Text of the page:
You are not permitted to download, save or email this image. Visit image gallery to purchase the image.
About 34 of the nationally-endangered birds were released into the ecosanctuary, the first time the saddleback (or tieke) had lived on the South Island in 100 years.
Ms Baillie said the early start to breeding showed the parents were in good condition and there was probably a lot of food in the ecosanctuary.
"Although successful breeding is a good sign for the reintroduced population, it is still too early to say whether the population will start to grow."
The first two saddleback nestlings, about 15 days old, had been banded, as they were expected to leave the nest within the next week, she said. Another pair have just had their nestlings hatch.
Researchers and staff would use the bands to identify and track the birds.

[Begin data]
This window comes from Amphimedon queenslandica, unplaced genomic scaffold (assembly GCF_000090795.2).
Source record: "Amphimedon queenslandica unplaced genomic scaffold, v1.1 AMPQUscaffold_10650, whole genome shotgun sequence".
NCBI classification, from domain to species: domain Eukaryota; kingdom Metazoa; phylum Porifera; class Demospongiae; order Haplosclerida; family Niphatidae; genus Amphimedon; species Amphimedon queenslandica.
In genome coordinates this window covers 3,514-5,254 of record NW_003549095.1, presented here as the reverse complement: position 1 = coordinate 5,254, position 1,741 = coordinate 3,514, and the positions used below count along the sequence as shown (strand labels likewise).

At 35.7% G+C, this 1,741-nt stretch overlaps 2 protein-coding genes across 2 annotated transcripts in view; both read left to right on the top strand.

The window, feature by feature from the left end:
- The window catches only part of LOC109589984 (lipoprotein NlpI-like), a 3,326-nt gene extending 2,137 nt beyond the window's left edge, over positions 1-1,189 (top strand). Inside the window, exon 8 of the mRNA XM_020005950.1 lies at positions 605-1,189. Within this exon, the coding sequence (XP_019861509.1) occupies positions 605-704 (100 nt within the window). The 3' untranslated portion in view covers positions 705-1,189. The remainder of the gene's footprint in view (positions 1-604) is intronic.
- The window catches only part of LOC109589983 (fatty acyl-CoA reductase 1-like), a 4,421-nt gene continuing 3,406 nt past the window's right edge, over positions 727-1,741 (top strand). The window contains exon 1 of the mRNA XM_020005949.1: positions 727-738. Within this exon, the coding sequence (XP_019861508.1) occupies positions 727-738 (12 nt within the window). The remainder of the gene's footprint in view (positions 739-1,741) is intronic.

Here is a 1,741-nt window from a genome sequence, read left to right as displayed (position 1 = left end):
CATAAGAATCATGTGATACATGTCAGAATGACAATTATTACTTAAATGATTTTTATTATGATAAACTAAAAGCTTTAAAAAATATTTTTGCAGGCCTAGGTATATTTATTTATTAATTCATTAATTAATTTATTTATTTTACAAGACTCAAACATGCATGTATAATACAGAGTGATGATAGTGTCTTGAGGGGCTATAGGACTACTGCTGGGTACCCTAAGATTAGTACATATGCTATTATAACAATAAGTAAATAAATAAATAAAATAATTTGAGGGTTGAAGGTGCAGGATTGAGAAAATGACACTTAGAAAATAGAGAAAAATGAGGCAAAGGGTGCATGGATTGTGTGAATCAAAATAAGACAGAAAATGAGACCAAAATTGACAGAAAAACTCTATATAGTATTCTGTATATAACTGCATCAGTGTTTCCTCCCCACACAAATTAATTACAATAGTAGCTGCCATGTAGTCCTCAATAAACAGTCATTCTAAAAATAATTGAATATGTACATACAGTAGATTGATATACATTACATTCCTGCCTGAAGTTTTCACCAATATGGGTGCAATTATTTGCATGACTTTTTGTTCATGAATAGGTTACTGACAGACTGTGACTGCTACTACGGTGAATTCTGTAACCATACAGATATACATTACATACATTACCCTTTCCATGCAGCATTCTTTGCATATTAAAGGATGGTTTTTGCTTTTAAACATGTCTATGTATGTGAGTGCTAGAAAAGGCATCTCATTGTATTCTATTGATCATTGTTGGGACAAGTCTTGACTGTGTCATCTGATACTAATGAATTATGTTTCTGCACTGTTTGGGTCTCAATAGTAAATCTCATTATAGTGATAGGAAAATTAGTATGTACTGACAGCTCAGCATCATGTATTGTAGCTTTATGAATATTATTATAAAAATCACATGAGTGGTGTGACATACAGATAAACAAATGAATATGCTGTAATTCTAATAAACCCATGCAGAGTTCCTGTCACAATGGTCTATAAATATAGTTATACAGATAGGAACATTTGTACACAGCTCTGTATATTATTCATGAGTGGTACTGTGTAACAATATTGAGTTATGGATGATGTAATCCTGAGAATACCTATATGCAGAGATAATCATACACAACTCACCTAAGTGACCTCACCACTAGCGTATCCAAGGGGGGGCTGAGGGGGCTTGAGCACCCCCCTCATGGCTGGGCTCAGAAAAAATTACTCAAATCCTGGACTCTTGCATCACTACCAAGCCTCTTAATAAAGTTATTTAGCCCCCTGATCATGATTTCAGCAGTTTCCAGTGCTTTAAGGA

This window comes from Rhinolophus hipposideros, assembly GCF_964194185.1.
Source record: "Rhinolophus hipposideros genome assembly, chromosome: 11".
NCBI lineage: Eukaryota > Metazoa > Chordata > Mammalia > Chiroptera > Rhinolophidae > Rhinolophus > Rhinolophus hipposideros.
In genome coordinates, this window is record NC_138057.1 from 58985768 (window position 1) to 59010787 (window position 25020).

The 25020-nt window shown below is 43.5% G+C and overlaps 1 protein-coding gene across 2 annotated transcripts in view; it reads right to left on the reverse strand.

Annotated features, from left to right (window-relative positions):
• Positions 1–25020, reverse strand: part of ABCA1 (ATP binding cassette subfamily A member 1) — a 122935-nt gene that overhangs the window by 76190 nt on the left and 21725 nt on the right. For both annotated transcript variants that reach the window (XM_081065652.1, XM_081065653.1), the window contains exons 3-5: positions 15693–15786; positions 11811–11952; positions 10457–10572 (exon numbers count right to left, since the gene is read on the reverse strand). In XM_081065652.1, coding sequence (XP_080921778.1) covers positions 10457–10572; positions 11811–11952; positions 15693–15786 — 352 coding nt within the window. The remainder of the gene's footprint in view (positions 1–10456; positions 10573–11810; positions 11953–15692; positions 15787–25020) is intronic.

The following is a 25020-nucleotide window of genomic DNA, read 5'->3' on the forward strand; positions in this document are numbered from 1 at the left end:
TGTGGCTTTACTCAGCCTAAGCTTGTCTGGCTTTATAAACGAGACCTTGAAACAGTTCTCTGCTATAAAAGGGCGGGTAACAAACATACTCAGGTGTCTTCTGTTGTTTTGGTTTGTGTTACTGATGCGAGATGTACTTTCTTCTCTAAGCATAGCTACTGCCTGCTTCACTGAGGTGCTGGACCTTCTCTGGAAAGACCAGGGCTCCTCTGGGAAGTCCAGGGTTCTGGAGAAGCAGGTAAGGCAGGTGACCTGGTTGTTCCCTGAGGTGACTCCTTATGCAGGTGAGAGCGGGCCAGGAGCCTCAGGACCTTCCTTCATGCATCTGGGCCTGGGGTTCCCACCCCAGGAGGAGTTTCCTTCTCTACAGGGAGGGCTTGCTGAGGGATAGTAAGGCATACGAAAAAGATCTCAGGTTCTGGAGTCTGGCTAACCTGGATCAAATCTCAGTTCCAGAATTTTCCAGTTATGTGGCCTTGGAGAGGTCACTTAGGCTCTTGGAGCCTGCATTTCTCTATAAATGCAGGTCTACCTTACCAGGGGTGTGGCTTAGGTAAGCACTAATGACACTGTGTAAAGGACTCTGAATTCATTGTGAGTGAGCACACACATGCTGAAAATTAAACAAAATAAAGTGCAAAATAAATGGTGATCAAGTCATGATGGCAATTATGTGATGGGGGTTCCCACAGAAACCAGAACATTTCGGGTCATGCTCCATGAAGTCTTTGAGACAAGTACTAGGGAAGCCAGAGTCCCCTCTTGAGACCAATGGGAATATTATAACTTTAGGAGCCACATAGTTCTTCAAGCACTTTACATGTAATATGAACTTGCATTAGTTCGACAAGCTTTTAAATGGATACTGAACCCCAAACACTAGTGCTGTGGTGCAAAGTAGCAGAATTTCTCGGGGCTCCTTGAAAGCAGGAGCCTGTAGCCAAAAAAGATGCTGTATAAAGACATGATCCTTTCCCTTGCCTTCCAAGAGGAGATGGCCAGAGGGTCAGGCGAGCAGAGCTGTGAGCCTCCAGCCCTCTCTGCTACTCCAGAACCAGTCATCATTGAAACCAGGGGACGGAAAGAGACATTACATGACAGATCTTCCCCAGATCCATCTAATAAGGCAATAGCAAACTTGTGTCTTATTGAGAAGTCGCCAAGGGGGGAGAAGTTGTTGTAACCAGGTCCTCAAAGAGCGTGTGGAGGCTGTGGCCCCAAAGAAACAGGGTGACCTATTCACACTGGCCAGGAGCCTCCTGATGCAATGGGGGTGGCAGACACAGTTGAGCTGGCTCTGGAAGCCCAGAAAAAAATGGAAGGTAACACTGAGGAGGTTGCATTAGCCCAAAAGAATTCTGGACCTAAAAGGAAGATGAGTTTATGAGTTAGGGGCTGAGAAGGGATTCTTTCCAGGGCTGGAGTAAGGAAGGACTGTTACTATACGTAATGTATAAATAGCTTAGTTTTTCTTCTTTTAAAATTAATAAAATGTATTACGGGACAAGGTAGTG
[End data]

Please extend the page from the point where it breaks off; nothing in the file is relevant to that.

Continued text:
Since the assisted migration of about 25 South Island robins (or toutouwai) from commercial forest plantations in Flagstaff and the Silverpeaks in April this year, eight had returned and at least six birds were settled within the predator-proof fence, Ms Baillie said.
"One of those birds, a female was resighted for the first time since being released, when she was found with one of the males two weeks ago. Researchers hope that there may be a few other robins secretly hanging out in or around the sanctuary looking for mates."
One pair was feeding nestlings, while another pair was about to start nesting, she said.
University of Otago associate professor of zoology Dr Ian Jamieson said a team was surveying the ecosanctuary for sightings of robins and saddlebacks which fledged last year to see if they survived winter.
The early breeding and survival rates of the fledglings were critical to whether populations grew and established in the ecosanctuary, he said.
Another release of robins was planned for a few months' time, to top up the population within the ecosanctuary.